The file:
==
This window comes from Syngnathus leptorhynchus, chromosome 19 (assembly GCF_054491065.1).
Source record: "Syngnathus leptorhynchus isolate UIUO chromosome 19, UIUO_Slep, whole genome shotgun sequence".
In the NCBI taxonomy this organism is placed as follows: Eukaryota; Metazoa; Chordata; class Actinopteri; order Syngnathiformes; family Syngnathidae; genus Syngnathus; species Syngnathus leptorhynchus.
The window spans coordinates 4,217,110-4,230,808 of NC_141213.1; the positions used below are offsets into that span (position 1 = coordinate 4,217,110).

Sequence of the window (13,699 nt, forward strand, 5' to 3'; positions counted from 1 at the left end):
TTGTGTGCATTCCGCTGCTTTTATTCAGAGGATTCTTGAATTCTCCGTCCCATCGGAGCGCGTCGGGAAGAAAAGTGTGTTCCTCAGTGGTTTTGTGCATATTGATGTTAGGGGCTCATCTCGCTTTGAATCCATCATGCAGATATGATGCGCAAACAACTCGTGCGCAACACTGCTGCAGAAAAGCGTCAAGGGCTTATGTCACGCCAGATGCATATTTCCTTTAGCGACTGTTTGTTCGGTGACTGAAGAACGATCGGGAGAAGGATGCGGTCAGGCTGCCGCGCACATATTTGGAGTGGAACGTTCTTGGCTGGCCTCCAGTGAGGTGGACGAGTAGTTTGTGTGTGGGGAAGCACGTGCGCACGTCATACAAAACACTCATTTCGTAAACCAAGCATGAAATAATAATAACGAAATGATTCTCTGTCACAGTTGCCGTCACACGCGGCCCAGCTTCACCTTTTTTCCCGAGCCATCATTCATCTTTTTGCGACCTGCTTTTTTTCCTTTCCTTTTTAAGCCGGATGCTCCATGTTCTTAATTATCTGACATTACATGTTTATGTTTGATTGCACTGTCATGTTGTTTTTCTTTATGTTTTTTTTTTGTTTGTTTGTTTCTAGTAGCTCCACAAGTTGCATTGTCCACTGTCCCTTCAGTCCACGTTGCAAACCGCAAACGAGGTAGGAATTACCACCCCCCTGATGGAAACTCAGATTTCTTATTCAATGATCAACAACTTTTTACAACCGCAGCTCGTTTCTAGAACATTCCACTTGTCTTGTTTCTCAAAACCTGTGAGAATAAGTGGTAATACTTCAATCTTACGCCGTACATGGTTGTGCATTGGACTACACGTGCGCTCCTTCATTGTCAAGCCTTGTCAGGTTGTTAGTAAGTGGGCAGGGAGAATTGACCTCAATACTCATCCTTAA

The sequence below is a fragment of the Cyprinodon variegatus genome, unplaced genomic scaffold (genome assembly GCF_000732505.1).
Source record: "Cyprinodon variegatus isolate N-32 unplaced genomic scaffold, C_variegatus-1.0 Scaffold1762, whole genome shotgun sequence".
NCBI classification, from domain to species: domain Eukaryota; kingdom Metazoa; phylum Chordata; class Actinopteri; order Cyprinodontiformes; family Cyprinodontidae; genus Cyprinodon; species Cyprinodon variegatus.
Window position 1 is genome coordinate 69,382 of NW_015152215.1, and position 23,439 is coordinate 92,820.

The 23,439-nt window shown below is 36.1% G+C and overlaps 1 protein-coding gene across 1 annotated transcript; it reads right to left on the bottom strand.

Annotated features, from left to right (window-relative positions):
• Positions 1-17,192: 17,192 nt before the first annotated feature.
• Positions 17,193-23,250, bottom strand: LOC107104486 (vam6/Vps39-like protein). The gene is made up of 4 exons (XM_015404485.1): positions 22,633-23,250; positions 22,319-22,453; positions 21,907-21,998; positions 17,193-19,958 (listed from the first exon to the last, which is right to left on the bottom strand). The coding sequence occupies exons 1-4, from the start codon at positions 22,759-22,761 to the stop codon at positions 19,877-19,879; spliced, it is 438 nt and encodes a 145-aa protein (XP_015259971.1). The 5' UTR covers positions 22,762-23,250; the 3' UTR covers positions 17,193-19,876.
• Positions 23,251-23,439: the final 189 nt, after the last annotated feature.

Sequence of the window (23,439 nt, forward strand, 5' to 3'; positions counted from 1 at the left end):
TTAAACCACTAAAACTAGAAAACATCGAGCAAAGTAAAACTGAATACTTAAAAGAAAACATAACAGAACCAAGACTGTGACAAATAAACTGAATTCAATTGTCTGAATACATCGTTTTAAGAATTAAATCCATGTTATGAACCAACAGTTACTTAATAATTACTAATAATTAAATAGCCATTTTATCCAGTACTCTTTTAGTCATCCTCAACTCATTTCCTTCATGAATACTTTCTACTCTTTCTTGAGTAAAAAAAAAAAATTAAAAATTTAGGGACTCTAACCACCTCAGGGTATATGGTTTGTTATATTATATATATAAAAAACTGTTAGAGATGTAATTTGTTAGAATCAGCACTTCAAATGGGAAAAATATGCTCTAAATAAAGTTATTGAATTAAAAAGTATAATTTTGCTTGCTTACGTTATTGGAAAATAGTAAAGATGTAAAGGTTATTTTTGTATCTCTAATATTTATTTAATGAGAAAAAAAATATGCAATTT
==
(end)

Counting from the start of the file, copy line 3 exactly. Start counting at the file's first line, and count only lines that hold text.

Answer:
In the NCBI taxonomy this organism is placed as follows: Eukaryota; Metazoa; Chordata; class Actinopteri; order Syngnathiformes; family Syngnathidae; genus Syngnathus; species Syngnathus leptorhynchus.